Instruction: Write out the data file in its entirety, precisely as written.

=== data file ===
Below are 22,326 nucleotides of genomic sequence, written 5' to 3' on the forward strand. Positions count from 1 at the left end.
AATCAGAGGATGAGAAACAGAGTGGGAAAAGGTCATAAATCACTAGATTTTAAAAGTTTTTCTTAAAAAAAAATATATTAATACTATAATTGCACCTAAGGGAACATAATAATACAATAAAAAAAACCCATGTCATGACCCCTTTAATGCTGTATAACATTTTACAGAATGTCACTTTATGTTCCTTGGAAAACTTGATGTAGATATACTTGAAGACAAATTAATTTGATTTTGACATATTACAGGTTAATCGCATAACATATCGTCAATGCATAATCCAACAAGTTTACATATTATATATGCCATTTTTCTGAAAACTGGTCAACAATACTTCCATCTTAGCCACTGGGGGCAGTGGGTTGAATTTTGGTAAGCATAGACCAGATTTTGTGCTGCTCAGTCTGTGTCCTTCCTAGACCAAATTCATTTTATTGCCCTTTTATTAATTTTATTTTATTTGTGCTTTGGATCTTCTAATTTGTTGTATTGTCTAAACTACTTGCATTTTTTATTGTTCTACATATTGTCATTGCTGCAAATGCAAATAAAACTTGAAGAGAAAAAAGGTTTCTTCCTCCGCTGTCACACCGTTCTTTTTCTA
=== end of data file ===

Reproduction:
Below are 22,326 nucleotides of genomic sequence, written 5' to 3' on the forward strand. Positions count from 1 at the left end.
AATCAGAGGATGAGAAACAGAGTGGGAAAAGGTCATAAATCACTAGATTTTAAAAGTTTTTCTTAAAAAAAAATATATTAATACTATAATTGCACCTAAGGGAACATAATAATACAATAAAAAAAACCCATGTCATGACCCCTTTAATGCTGTATAACATTTTACAGAATGTCACTTTATGTTCCTTGGAAAACTTGATGTAGATATACTTGAAGACAAATTAATTTGATTTTGACATATTACAGGTTAATCGCATAACATATCGTCAATGCATAATCCAACAAGTTTACATATTATATATGCCATTTTTCTGAAAACTGGTCAACAATACTTCCATCTTAGCCACTGGGGGCAGTGGGTTGAATTTTGGTAAGCATAGACCAGATTTTGTGCTGCTCAGTCTGTGTCCTTCCTAGACCAAATTCATTTTATTGCCCTTTTATTAATTTTATTTTATTTGTGCTTTGGATCTTCTAATTTGTTGTATTGTCTAAACTACTTGCATTTTTTATTGTTCTACATATTGTCATTGCTGCAAATGCAAATAAAACTTGAAGAGAAAAAAGGTTTCTTCCTCCGCTGTCACACCGTTCTTTTTCTA